Recently His holiness Rev. Dalai Lama was in the news. China was objecting to his visit to the North Eastern states of our country.
If I make a statement that we Indians have a great attachment to Tibet, Tibetans, their temples of worship, the Tibetan monks, sweaters they sell by the roadside or in makeshift markets during the winters in several cities, and all other things related to them, I’m very sure hardly any of my readers will pounce on me accusing me of gross overstatement.
Tibetan Buddhist temples or monasteries provide the eyes of the viewer with a refreshing architectural change from the usual architecture of our Hindu temples and churches and mosques. Their layout, architectural structure, their facades, their decoration, their colour schemes and even the hues are entirely different from what we get to see.
The pity of things is that we, living in the plains, we get very few, if at all any, opportunities to visit Tibetan monasteries. Our chances are improved if we go to the Himalayas, though. Hence what are a place of worship for the Buddhists and a place to stay for Buddhist monks become tourist attractions for the rest of us.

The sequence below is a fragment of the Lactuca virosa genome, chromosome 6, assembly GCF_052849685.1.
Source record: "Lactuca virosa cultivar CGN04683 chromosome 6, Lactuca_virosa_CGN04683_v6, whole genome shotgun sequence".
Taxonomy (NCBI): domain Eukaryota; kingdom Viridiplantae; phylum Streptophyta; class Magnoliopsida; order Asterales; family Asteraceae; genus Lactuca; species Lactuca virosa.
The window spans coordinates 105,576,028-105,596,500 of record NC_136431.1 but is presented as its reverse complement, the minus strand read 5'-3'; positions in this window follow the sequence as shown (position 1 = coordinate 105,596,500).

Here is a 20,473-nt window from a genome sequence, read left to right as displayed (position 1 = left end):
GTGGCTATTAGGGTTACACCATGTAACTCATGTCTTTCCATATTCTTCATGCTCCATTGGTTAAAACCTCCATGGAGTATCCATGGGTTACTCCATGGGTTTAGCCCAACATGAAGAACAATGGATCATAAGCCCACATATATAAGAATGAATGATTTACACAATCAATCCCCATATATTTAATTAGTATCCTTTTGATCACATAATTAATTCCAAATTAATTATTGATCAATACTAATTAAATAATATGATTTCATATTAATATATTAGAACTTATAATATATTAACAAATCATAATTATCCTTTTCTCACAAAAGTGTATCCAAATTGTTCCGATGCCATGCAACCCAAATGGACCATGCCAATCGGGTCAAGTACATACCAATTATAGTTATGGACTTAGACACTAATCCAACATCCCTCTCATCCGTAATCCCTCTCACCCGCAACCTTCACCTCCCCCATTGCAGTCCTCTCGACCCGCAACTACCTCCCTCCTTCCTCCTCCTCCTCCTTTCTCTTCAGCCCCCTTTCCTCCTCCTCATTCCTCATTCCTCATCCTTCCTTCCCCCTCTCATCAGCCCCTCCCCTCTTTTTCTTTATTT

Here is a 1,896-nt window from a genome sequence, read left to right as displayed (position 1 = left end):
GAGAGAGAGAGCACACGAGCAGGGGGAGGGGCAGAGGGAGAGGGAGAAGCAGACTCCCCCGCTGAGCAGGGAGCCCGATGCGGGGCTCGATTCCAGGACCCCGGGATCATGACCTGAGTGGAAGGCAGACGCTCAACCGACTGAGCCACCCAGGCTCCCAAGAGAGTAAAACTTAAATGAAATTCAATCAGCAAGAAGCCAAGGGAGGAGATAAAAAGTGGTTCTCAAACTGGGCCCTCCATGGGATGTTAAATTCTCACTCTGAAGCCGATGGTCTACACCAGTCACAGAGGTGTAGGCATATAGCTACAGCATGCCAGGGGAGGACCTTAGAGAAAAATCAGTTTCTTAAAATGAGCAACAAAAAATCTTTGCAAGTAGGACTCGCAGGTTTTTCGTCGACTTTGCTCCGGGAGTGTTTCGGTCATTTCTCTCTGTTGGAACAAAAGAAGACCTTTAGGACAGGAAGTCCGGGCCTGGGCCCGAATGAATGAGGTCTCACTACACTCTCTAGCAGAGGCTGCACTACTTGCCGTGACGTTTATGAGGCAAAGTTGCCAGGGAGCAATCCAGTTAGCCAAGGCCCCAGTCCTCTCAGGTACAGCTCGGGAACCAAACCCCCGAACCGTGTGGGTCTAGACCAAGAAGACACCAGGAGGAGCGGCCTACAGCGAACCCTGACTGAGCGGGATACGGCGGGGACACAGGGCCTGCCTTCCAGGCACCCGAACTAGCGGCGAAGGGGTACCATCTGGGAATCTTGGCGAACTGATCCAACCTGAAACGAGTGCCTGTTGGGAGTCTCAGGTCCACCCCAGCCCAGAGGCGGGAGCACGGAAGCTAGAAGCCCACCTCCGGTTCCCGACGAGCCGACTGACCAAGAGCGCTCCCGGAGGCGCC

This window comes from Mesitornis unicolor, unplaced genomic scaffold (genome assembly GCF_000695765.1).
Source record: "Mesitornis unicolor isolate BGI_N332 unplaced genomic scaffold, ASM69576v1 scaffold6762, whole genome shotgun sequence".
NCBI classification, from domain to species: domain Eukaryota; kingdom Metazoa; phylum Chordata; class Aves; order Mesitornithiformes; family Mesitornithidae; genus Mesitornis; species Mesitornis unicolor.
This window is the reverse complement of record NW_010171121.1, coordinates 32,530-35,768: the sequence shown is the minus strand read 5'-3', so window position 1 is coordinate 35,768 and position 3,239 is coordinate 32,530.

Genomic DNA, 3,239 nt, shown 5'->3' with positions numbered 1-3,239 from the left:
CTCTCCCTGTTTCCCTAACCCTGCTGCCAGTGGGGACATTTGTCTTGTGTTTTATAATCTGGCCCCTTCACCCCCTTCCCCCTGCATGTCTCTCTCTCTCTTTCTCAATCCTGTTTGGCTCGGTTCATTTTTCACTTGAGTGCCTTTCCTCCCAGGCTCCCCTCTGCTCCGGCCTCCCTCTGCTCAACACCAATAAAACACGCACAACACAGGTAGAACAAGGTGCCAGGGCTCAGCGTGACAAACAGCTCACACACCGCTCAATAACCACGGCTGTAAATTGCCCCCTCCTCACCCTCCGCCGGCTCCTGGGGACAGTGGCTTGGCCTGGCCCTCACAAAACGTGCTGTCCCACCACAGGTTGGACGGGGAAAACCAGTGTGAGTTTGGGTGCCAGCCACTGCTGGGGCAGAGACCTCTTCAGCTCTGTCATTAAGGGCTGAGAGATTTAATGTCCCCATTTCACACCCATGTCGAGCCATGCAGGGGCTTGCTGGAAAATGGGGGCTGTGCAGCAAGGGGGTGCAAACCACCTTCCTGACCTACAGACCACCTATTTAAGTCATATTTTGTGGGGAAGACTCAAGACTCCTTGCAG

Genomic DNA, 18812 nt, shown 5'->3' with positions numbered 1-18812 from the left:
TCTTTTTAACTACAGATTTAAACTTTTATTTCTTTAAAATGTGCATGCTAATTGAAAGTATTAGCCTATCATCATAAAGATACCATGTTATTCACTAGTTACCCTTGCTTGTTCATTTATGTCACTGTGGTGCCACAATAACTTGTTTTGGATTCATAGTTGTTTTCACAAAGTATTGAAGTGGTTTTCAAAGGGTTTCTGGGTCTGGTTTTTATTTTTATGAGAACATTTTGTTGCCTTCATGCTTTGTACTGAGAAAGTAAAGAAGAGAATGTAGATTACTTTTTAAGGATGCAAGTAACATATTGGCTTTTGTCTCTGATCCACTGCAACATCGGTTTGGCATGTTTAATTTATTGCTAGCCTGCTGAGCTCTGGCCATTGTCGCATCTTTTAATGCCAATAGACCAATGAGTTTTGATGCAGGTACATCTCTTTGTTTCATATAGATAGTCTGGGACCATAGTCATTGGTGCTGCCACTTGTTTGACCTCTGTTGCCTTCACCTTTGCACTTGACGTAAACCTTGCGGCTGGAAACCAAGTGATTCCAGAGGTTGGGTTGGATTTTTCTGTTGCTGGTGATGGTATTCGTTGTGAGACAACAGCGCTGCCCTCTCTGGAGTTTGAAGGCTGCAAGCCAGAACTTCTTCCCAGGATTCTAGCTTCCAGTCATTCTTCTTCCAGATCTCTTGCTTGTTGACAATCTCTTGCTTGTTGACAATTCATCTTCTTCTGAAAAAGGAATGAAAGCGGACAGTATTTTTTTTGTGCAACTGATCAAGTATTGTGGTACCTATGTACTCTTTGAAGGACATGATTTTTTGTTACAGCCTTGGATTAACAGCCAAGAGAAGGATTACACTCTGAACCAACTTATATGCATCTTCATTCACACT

And so, when we were planning our trip to Bangalore, Mysore and Coorg, and discovered about this monastery, it found an important place in our ‘to go, to see’ places and all of us eagerly looked forward to visiting the monastery.
This monastery is called the PRCF Golden Temple and is built in Bylakuppe near Mysore. From a tourist point of view the good news was that photography is allowed in the temple premises! The photographer in me was happy, very happy.
Most of the photographs I have seen of Buddhist monasteries and Buddhist monks are dark, low-key ones and are highly suggestive of secrecy, conspiracy, intrigue and exclusivity – at least to me. They put a kind of fear in my mind. May be that’s what the atmosphere is like in the monasteries up in the Himalayas, or that’s how the photographers visualized the image. But my concept was different and I liked the clear skies, our regular (ample) sunlight shooting in which naturally brought in the happiness and liveliness that to me the Buddhist religion is all about.
The temple did not disappoint. It was a sheer pleasure capturing the buildings, designs, idols, visitors, and the monks. But most of all the happiest shooting was that of the riot of colours that this place of worship is.
In today’s post I am taking you on a walk-through of the Golden Temple premises and the cheerful ambiance there.
So, here we go!
The main hall in which the following idols are placed, was unfortunately closed for public entry on the day of our visit. It seems they had a public function the day before and the hall was being cleaned.
In the next post we will look at another equally interesting aspect of the Golden Temple. Stick with me. It pays to stick with me!
So, till we meet (soon, as always) again,